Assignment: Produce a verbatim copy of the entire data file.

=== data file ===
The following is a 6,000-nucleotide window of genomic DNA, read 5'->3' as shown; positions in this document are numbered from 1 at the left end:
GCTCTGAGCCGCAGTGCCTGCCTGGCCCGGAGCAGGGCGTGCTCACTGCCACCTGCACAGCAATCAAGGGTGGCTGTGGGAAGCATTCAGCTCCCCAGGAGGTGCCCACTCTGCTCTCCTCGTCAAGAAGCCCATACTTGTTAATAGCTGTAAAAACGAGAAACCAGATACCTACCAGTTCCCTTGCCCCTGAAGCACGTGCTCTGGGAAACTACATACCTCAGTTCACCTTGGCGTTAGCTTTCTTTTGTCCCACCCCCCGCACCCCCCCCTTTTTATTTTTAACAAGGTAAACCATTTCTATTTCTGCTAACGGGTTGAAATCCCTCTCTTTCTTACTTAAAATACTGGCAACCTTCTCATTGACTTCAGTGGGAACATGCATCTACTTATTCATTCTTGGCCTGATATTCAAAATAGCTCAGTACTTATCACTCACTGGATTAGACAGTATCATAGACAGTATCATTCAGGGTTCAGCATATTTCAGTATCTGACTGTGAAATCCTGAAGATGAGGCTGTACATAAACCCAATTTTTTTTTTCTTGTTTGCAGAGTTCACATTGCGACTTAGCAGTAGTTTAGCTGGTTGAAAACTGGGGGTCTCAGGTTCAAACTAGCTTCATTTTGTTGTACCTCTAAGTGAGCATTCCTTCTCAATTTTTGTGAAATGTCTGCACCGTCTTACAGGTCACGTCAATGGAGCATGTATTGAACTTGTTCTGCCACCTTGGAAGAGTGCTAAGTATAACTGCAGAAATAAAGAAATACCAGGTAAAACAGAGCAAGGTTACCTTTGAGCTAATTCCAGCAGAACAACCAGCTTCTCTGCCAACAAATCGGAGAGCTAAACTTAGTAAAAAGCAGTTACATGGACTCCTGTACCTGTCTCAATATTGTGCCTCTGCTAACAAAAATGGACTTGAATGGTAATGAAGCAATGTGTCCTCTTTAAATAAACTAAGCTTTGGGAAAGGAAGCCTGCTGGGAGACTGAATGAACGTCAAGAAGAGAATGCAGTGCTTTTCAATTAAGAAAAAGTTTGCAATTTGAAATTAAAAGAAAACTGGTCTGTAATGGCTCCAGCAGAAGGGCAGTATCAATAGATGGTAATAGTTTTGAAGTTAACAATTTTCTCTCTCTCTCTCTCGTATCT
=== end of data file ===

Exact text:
The following is a 6,000-nucleotide window of genomic DNA, read 5'->3' as shown; positions in this document are numbered from 1 at the left end:
GCTCTGAGCCGCAGTGCCTGCCTGGCCCGGAGCAGGGCGTGCTCACTGCCACCTGCACAGCAATCAAGGGTGGCTGTGGGAAGCATTCAGCTCCCCAGGAGGTGCCCACTCTGCTCTCCTCGTCAAGAAGCCCATACTTGTTAATAGCTGTAAAAACGAGAAACCAGATACCTACCAGTTCCCTTGCCCCTGAAGCACGTGCTCTGGGAAACTACATACCTCAGTTCACCTTGGCGTTAGCTTTCTTTTGTCCCACCCCCCGCACCCCCCCCTTTTTATTTTTAACAAGGTAAACCATTTCTATTTCTGCTAACGGGTTGAAATCCCTCTCTTTCTTACTTAAAATACTGGCAACCTTCTCATTGACTTCAGTGGGAACATGCATCTACTTATTCATTCTTGGCCTGATATTCAAAATAGCTCAGTACTTATCACTCACTGGATTAGACAGTATCATAGACAGTATCATTCAGGGTTCAGCATATTTCAGTATCTGACTGTGAAATCCTGAAGATGAGGCTGTACATAAACCCAATTTTTTTTTTCTTGTTTGCAGAGTTCACATTGCGACTTAGCAGTAGTTTAGCTGGTTGAAAACTGGGGGTCTCAGGTTCAAACTAGCTTCATTTTGTTGTACCTCTAAGTGAGCATTCCTTCTCAATTTTTGTGAAATGTCTGCACCGTCTTACAGGTCACGTCAATGGAGCATGTATTGAACTTGTTCTGCCACCTTGGAAGAGTGCTAAGTATAACTGCAGAAATAAAGAAATACCAGGTAAAACAGAGCAAGGTTACCTTTGAGCTAATTCCAGCAGAACAACCAGCTTCTCTGCCAACAAATCGGAGAGCTAAACTTAGTAAAAAGCAGTTACATGGACTCCTGTACCTGTCTCAATATTGTGCCTCTGCTAACAAAAATGGACTTGAATGGTAATGAAGCAATGTGTCCTCTTTAAATAAACTAAGCTTTGGGAAAGGAAGCCTGCTGGGAGACTGAATGAACGTCAAGAAGAGAATGCAGTGCTTTTCAATTAAGAAAAAGTTTGCAATTTGAAATTAAAAGAAAACTGGTCTGTAATGGCTCCAGCAGAAGGGCAGTATCAATAGATGGTAATAGTTTTGAAGTTAACAATTTTCTCTCTCTCTCTCTCGTATCT